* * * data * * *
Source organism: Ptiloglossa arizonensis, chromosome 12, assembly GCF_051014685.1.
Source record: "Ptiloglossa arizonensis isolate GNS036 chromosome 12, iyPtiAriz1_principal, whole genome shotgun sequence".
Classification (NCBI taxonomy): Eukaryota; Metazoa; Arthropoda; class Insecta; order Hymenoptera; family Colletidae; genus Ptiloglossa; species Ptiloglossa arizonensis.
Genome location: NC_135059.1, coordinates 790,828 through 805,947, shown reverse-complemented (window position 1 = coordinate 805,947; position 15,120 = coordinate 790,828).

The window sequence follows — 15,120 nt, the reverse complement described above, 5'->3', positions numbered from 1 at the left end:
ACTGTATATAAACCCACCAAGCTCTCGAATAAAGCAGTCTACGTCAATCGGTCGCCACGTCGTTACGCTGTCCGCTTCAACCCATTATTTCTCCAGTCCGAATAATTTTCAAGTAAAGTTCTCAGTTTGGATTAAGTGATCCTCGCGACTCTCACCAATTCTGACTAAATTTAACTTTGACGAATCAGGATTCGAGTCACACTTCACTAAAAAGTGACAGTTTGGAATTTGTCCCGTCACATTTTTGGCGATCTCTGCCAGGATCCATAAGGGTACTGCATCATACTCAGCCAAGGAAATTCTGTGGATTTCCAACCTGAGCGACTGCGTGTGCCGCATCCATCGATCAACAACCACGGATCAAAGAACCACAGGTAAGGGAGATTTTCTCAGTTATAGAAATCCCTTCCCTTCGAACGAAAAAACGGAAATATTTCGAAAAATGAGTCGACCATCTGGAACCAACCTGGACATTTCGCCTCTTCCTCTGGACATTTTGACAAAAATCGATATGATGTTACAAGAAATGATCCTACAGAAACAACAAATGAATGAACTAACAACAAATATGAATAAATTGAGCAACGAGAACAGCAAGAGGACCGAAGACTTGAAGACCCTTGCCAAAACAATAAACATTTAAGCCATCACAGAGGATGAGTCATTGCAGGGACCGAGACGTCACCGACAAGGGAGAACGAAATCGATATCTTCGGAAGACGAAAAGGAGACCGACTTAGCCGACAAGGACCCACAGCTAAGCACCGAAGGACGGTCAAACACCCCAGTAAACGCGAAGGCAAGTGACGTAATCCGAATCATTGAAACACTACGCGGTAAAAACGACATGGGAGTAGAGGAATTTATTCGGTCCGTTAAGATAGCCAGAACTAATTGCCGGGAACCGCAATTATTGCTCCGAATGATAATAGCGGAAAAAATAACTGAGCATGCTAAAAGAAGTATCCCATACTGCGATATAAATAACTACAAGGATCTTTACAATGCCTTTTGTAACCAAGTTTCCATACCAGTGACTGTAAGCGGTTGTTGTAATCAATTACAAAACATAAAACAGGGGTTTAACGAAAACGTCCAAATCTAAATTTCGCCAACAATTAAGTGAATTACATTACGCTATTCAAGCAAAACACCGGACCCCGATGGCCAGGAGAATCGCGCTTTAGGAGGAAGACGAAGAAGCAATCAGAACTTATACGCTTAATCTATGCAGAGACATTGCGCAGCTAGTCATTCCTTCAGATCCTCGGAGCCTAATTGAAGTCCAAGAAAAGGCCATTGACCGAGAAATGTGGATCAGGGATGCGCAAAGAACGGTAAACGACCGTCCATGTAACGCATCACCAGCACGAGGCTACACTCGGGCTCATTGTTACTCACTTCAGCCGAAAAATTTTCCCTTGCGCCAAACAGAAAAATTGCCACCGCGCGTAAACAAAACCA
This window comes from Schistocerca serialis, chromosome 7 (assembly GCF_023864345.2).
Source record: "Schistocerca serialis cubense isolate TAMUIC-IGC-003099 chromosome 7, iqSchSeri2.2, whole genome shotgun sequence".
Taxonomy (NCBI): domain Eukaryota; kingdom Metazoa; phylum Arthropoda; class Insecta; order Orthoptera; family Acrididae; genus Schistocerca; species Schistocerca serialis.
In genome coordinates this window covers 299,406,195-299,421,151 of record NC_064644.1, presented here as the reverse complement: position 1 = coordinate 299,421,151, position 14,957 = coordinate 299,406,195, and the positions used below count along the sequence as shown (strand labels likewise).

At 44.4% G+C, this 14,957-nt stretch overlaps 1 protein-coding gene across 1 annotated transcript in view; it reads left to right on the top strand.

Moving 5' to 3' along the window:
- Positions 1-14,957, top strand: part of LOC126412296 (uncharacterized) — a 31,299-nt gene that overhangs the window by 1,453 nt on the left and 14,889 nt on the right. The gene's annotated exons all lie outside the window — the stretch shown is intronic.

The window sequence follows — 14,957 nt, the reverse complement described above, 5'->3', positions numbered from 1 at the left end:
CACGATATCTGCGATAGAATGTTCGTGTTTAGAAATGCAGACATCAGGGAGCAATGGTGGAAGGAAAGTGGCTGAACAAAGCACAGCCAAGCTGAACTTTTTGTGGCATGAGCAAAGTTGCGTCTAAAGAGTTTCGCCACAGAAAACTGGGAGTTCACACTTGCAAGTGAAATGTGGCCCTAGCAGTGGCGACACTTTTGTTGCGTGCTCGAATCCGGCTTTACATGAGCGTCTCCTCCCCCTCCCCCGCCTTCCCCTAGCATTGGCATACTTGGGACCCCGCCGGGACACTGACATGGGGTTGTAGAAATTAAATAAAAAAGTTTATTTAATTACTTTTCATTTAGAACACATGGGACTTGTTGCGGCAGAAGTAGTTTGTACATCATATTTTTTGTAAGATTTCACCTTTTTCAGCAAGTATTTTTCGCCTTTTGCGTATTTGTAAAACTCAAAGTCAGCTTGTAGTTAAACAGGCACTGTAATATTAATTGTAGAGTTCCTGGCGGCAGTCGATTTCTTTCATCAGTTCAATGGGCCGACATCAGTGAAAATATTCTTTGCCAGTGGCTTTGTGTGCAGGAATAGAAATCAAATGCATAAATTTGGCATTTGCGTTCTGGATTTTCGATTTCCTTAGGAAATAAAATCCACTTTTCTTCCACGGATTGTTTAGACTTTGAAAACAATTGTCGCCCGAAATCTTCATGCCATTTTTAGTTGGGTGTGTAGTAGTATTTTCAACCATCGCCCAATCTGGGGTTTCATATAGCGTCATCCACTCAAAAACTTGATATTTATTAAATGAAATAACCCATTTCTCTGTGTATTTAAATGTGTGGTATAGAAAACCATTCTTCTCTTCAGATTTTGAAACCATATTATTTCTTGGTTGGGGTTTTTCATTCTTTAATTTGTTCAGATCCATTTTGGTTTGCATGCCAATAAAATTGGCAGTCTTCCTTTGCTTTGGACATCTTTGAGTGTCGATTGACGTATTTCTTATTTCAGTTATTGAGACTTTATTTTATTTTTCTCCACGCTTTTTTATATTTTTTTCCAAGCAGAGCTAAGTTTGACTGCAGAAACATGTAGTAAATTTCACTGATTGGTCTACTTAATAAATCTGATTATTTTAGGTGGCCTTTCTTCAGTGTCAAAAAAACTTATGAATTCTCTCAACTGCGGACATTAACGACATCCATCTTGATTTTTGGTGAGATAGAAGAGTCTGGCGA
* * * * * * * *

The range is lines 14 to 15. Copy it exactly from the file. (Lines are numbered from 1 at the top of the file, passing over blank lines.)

The window sequence follows — 14,957 nt, the reverse complement described above, 5'->3', positions numbered from 1 at the left end:
CACGATATCTGCGATAGAATGTTCGTGTTTAGAAATGCAGACATCAGGGAGCAATGGTGGAAGGAAAGTGGCTGAACAAAGCACAGCCAAGCTGAACTTTTTGTGGCATGAGCAAAGTTGCGTCTAAAGAGTTTCGCCACAGAAAACTGGGAGTTCACACTTGCAAGTGAAATGTGGCCCTAGCAGTGGCGACACTTTTGTTGCGTGCTCGAATCCGGCTTTACATGAGCGTCTCCTCCCCCTCCCCCGCCTTCCCCTAGCATTGGCATACTTGGGACCCCGCCGGGACACTGACATGGGGTTGTAGAAATTAAATAAAAAAGTTTATTTAATTACTTTTCATTTAGAACACATGGGACTTGTTGCGGCAGAAGTAGTTTGTACATCATATTTTTTGTAAGATTTCACCTTTTTCAGCAAGTATTTTTCGCCTTTTGCGTATTTGTAAAACTCAAAGTCAGCTTGTAGTTAAACAGGCACTGTAATATTAATTGTAGAGTTCCTGGCGGCAGTCGATTTCTTTCATCAGTTCAATGGGCCGACATCAGTGAAAATATTCTTTGCCAGTGGCTTTGTGTGCAGGAATAGAAATCAAATGCATAAATTTGGCATTTGCGTTCTGGATTTTCGATTTCCTTAGGAAATAAAATCCACTTTTCTTCCACGGATTGTTTAGACTTTGAAAACAATTGTCGCCCGAAATCTTCATGCCATTTTTAGTTGGGTGTGTAGTAGTATTTTCAACCATCGCCCAATCTGGGGTTTCATATAGCGTCATCCACTCAAAAACTTGATATTTATTAAATGAAATAACCCATTTCTCTGTGTATTTAAATGTGTGGTATAGAAAACCATTCTTCTCTTCAGATTTTGAAACCATATTATTTCTTGGTTGGGGTTTTTCATTCTTTAATTTGTTCAGATCCATTTTGGTTTGCATGCCAATAAAATTGGCAGTCTTCCTTTGCTTTGGACATCTTTGAGTGTCGATTGACGTATTTCTTATTTCAGTTATTGAGACTTTATTTTATTTTTCTCCACGCTTTTTTATATTTTTTTCCAAGCAGAGCTAAGTTTGACTGCAGAAACATGTAGTAAATTTCACTGATTGGTCTACTTAATAAATCTGATTATTTTAGGTGGCCTTTCTTCAGTGTCAAAAAAACTTATGAATTCTCTCAACTGCGGACATTAACGACATCCATCTTGATTTTTGGTGAGATAGAAGAGTCTGGCGA